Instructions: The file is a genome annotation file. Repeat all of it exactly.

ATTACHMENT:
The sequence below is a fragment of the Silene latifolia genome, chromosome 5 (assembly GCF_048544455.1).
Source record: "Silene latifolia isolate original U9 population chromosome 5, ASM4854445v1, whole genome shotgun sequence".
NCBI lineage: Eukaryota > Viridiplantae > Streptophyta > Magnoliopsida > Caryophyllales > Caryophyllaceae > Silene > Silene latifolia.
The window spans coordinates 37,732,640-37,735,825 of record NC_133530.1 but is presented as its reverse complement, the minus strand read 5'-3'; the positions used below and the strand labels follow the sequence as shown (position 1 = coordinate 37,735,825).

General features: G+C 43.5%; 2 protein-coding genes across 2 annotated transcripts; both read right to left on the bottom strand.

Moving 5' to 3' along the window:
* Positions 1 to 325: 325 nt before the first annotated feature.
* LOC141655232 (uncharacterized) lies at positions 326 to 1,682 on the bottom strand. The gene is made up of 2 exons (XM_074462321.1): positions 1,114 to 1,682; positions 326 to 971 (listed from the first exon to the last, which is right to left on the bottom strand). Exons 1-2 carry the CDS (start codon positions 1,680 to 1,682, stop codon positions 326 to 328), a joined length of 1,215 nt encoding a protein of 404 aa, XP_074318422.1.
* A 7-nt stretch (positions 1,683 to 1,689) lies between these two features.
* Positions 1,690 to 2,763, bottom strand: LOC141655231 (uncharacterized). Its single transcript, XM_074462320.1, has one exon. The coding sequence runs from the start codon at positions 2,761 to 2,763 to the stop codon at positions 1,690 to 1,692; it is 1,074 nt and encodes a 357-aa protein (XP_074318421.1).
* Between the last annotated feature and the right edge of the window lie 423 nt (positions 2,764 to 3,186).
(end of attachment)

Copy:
The sequence below is a fragment of the Silene latifolia genome, chromosome 5 (assembly GCF_048544455.1).
Source record: "Silene latifolia isolate original U9 population chromosome 5, ASM4854445v1, whole genome shotgun sequence".
NCBI lineage: Eukaryota > Viridiplantae > Streptophyta > Magnoliopsida > Caryophyllales > Caryophyllaceae > Silene > Silene latifolia.
The window spans coordinates 37,732,640-37,735,825 of record NC_133530.1 but is presented as its reverse complement, the minus strand read 5'-3'; the positions used below and the strand labels follow the sequence as shown (position 1 = coordinate 37,735,825).

General features: G+C 43.5%; 2 protein-coding genes across 2 annotated transcripts; both read right to left on the bottom strand.

Moving 5' to 3' along the window:
* Positions 1 to 325: 325 nt before the first annotated feature.
* LOC141655232 (uncharacterized) lies at positions 326 to 1,682 on the bottom strand. The gene is made up of 2 exons (XM_074462321.1): positions 1,114 to 1,682; positions 326 to 971 (listed from the first exon to the last, which is right to left on the bottom strand). Exons 1-2 carry the CDS (start codon positions 1,680 to 1,682, stop codon positions 326 to 328), a joined length of 1,215 nt encoding a protein of 404 aa, XP_074318422.1.
* A 7-nt stretch (positions 1,683 to 1,689) lies between these two features.
* Positions 1,690 to 2,763, bottom strand: LOC141655231 (uncharacterized). Its single transcript, XM_074462320.1, has one exon. The coding sequence runs from the start codon at positions 2,761 to 2,763 to the stop codon at positions 1,690 to 1,692; it is 1,074 nt and encodes a 357-aa protein (XP_074318421.1).
* Between the last annotated feature and the right edge of the window lie 423 nt (positions 2,764 to 3,186).